Cagey Consumer

Priceline's Gold Mine

A web site that's trying to compete with Priceline is It's not "name your own price" so you don't have to wait to find out if your bid is accepted, but the tickets offered have almost identical restrictions.
The question is: who gets the gold mine, and who gets the shaft?

Priceline would like its customers to believe that when they "name their own price," Priceline contacts the airlines to see if any will accept their bid. There's no way for the public to know whether this is really what happens, or whether Priceline is merely checking a database of "contract rates" that it has negotiated in advance with various airlines.

What is clear is that the ticket you get from Priceline is worth a lot less than the ticket you buy from the airline or a travel agent at a "published fare" that's found in one of the computerized reservation systems. Here are some reasons why:

No frequent flyer miles.
This probably isn't that big a deal, but the frequent flyer miles you're giving up could be worth up to 25% of the value of a round trip.

Little control over itinerary.
When you bid on tickets through Priceline, you have little control over the time of the flight or the routing. You have to be very flexible to be willing to pay for tickets that may turn out to be at inconvenient times.

Absolutely no changes.
Even when you get a non-refundable non-changeable ticket, you can almost always change the reservation by paying a change fee (typically $75). With most airlines, you can choose to standby for flights on the same day without paying a change fee. But your Priceline ticket is generally worthless if you need to make a change.

Some critics claim that Priceline takes advantage of customers who don't know what the best fares are. Customers may bid too much for tickets because they're not familiar with the range of prices avaiable on a given city pair. Priceline pockets the difference.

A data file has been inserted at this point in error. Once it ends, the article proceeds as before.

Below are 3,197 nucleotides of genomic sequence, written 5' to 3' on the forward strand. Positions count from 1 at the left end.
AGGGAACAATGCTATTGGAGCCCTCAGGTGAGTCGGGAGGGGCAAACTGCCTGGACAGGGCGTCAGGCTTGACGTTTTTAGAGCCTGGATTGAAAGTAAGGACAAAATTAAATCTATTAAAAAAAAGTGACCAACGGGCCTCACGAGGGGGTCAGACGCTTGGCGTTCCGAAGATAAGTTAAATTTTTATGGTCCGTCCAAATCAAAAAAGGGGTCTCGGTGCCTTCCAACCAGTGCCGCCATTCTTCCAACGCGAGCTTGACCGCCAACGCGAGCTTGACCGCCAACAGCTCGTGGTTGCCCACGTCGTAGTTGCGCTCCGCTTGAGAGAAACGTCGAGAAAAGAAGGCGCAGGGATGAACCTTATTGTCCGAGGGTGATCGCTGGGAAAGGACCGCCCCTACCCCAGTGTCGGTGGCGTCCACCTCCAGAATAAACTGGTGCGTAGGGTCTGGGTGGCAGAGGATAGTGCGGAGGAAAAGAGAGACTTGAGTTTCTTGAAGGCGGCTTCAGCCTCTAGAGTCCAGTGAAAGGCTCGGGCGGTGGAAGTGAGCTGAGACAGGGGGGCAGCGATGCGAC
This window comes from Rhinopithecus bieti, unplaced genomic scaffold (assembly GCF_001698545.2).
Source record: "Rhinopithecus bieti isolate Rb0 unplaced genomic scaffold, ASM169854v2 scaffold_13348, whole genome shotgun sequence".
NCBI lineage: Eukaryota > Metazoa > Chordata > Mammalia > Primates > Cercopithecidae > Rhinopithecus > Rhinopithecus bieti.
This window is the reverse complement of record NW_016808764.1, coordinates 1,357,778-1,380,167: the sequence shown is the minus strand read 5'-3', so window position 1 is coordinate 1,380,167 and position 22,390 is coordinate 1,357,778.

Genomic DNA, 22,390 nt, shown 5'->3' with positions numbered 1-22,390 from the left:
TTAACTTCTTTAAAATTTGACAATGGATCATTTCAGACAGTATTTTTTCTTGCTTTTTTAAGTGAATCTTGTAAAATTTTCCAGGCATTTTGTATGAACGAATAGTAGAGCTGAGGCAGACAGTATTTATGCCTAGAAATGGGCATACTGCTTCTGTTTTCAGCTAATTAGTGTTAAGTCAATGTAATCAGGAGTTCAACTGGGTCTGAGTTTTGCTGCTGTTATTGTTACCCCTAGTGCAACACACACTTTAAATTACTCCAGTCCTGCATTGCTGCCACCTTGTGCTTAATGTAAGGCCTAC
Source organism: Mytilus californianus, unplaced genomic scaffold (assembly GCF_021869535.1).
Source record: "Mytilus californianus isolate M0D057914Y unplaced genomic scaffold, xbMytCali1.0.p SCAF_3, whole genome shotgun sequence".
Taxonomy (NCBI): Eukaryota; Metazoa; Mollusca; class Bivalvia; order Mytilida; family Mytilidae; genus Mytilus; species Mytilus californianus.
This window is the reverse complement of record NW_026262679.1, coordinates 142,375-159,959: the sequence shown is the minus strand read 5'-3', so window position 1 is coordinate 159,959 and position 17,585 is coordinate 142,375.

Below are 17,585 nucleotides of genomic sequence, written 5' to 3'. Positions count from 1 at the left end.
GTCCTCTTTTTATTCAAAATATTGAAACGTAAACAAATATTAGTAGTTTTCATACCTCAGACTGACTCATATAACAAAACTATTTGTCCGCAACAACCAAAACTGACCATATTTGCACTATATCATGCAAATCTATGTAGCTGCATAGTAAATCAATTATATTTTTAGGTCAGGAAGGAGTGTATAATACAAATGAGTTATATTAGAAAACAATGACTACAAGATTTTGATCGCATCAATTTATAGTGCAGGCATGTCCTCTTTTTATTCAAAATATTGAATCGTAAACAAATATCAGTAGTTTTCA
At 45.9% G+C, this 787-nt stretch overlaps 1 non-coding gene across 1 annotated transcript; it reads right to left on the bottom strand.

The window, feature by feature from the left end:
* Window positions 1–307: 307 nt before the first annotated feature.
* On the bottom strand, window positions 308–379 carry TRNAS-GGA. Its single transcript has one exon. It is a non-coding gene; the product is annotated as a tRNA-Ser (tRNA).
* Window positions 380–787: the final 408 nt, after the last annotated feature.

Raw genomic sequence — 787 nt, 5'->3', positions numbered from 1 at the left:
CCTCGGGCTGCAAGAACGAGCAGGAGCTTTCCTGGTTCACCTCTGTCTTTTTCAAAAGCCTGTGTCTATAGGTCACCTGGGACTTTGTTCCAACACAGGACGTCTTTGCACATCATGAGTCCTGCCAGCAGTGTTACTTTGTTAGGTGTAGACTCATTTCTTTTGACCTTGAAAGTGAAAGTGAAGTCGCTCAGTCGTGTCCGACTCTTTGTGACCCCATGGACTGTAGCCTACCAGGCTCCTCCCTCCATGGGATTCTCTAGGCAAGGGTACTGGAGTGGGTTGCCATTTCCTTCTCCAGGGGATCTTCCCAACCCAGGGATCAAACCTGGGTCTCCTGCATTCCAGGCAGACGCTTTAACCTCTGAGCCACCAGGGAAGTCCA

It's easy for this to happen because of the irrational pricing system the airlines use, which makes it difficult for customers to find the lowest price.

What's the strategy to use with Priceline? First, remember that a Priceline ticket is no bargain if a change of plans forces you to forfeit the ticket. Then research published and internet airfares to find the best fare. If you're willing to tolerate the fact that you have to accept the itinerary they stick you with, put a bid in on Priceline for some amount less than this. A suggested formula (suggested by the Cagey Consumer) is to offer a price halfway between $75 and the lowest price you've found elsewhere (assuming the price you found is more than $75). Then subtract Priceline's $5 service fee.

For instance, if you've found a fare for $275, halfway between $75 and $275 is $175. Take $5 off, and bid $170. This difference compensates you for the possibility that you'll have to completely forfeit your ticket.

If you've done a good job shopping, chances are slim that your bid will be accepted. Since you now know this from the getgo, you can just avoid wasting your time bidding on Priceline altogether. Instead, if you can't find an acceptable fare using a travel agent or online travel service, consider one of the many agencies with contract rates that publish one-inch ads in the weekly Travel section of most metropolitan newspapers. These same agencies are often able to get reasonable fares when you're unable to make a 7 or 14 day advance purchase.

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Updated October 9, 2000